Shaledra Turner’s busy schedule includes a full-time course load as a Polk State Respiratory Care student, early morning clinicals, and working weekends and nights in emergency medical services on a private ambulance. She admits that she doesn’t get a lot of sleep, but now she will be able to rest easier with a $2,000 scholarship.
Turner has spent the semester seeking scholarship opportunities so that she can cut down on the number of hours she needs to work and focus more on her studies, especially in the months leading up to her graduation next spring. Through the Polk State College Foundation, Turner learned about the Program for Continuing Education’s Organization Scholarship for Women – Women Helping Women Reach for the Stars.
“I am grateful this organization took the time to get to know me, my story, my goals, and that I am really just trying to be an overall better person and leader for my class and community,” said Turner, who serves as student body president for her Respiratory Care class.
The Lakeland native, who graduated from Lake Gibson High School in 2014, was inspired by her parents’ careers in health care as well as her experiences needing medical care growing up.
Turner was born prematurely at 2 lbs., 10 oz., and spent the first year of her life in the neonatal intensive care unit at Lakeland Regional Health.
“Polk State has a reputation of being No. 1 in Lakeland for all types of health sciences.”
Respiratory Care Student
“Growing up, I was constantly in the emergency room. When you’re young, you don’t know the difference between a doctor, a nurse, or anybody else, but I remember having these people come around with this little mask that made me feel better,” she explained. “As I got older, I realized that they weren’t doctors or nurses, they were respiratory therapists.”
She enrolled in the Polk State Respiratory Care Program in August 2020 after taking some general education courses and trying out the Emergency Medical Services Program earlier in her higher education journey. As she explored the different avenues available to her, she kept thinking about the respiratory therapists who helped her as a child.
“I decided that I want to become a respiratory therapist for children so that I can give back what respiratory therapists gave to me,” she said.
Her experience at Polk State and in the EMS Program made the College her first choice when she decided to pursue respiratory care.
“Polk State has a reputation of being No. 1 in Lakeland for all types of health sciences,” Turner said. “Especially with my background working in the health care setting, I have heard nothing but good things about Polk State’s programs. They’re tough, but they equip students for anything and everything. I know that when I step out of this program, I will be able to accomplish anything that is put in front of me and that’s the kind of confidence I want to have.”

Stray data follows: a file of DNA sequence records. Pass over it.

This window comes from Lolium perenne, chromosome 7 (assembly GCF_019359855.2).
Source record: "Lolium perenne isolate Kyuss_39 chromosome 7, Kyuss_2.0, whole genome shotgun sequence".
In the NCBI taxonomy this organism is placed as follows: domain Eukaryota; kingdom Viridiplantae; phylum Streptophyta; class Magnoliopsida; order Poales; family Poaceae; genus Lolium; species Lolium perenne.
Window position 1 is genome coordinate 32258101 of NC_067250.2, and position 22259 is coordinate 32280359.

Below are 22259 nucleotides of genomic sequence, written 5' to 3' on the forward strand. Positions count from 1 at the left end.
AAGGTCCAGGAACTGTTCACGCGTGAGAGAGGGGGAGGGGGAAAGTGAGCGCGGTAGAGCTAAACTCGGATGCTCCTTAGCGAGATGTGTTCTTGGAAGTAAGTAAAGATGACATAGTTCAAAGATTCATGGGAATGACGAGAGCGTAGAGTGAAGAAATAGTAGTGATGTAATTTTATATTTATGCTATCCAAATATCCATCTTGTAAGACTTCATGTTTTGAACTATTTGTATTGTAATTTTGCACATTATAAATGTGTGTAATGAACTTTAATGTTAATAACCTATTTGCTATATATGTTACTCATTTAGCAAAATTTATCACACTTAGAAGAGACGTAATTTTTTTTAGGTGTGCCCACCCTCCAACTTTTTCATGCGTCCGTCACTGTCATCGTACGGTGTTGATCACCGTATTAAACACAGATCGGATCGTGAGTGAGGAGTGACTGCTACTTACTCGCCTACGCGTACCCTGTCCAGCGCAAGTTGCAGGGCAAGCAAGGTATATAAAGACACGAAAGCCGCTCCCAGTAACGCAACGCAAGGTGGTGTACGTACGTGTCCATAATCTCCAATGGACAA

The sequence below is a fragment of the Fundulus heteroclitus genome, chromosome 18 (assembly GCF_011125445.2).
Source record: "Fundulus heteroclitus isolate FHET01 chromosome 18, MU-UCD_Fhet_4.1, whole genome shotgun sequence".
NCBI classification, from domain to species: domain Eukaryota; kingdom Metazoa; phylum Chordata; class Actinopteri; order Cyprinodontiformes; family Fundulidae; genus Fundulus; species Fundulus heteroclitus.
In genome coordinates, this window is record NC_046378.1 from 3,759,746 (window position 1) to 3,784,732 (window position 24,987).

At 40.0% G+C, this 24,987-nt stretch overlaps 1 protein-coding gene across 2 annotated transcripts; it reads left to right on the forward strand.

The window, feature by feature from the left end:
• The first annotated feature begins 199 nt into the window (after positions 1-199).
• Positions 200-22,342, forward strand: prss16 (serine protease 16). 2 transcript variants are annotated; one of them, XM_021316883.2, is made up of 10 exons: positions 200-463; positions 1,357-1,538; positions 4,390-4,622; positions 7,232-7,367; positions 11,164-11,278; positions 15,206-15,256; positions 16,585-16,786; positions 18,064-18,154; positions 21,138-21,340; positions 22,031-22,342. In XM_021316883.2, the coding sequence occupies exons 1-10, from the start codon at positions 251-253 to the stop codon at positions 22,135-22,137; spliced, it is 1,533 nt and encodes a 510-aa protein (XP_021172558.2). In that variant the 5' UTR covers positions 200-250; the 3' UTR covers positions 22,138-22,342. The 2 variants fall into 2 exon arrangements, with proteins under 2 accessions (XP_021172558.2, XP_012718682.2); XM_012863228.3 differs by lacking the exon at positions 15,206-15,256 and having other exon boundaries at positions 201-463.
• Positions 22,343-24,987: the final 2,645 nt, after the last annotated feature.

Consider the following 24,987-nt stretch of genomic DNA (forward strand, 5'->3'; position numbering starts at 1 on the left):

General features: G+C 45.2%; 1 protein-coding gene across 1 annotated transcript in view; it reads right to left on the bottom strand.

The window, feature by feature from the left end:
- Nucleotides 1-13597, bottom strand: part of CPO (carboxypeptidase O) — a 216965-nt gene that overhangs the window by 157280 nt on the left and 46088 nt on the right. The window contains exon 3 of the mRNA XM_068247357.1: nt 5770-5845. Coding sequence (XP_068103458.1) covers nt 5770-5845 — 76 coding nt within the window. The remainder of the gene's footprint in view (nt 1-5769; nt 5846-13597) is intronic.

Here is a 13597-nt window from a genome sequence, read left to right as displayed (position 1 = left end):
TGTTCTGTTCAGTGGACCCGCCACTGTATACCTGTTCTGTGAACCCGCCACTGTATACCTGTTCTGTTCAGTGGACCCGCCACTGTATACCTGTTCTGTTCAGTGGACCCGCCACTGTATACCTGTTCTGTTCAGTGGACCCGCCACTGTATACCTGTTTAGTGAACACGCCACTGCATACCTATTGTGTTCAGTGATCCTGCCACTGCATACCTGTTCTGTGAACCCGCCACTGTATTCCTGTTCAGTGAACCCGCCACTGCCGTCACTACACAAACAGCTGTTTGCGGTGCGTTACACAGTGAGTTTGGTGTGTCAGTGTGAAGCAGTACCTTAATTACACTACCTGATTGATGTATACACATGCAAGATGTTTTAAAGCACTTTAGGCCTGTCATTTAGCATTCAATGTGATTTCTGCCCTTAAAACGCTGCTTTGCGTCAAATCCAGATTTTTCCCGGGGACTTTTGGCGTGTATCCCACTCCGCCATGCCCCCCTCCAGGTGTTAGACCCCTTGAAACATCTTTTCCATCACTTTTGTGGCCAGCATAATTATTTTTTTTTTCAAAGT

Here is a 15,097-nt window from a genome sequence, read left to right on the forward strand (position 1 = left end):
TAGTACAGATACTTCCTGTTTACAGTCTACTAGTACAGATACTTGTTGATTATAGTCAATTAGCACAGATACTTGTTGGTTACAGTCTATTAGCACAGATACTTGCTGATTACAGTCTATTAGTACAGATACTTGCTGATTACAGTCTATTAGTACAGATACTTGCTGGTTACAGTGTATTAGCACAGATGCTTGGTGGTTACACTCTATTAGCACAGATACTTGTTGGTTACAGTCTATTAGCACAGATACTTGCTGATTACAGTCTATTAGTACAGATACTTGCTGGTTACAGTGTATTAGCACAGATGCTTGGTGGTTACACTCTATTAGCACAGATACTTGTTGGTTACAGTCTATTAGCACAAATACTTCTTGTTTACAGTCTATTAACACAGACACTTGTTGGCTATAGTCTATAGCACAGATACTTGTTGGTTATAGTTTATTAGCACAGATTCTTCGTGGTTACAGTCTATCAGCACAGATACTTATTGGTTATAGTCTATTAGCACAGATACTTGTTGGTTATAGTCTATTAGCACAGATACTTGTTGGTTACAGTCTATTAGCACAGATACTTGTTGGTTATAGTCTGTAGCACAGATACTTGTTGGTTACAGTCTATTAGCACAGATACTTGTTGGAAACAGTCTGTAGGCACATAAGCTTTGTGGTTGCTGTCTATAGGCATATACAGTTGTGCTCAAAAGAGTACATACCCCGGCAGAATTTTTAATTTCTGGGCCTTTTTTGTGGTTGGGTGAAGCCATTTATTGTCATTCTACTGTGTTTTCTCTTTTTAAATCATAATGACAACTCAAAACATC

In addition to the rigor of the curriculum, Polk State’s Respiratory Care Program provides students with ample real-world experience in the clinical setting thanks to partners including Winter Haven Hospital – BayCare, where Turner is currently completing clinical hours.
She is also dedicated to her studies outside of the classroom, utilizing the Lakeland Campus lab as a study hall and squeezing in homework in the back of the ambulance between patients when she can.
“There really is no downtime,” Turner said, “but it is molding me into a better person. It’s amazing to see how much my drive has increased over the last year in this program.”
Turner’s recent scholarship will allow her to lessen her workload and increase the time she has to study and complete assignments toward her Polk State degree.
“We appreciate the Polk State Foundation’s partnerships with community stakeholders. We are making a difference in students’ lives.”
Shana Kent Smith
Respiratory Care Director
“We appreciate the Polk State Foundation’s partnerships with community stakeholders,” Polk State Respiratory Care Program Director Shana Kent-Smith said. “We are making a difference in students’ lives.”
And Polk State Respiratory Care students will go on to make a difference in the lives of their future patients.
Polk State Respiratory Care 2020 graduates boast 100 percent pass rates on their entry-level (CRT) and registry level (RRT) certifications, exceeding national averages of approximately 80.5% percent and 67.2 % percent, respectively, illustrating the great level of preparedness and skills Polk State Respiratory Care graduates possess.
Turner looks forward to reaching that level and is on track to graduate in spring 2022.
“When I get into clinicals, I find myself really giving my all to my patients as if my license is on the line and I don’t even have my license in respiratory care yet,” Turner explained, “I see the lightbulb flickering and know that by the time I finish this program, that light bulb will be shining bright.”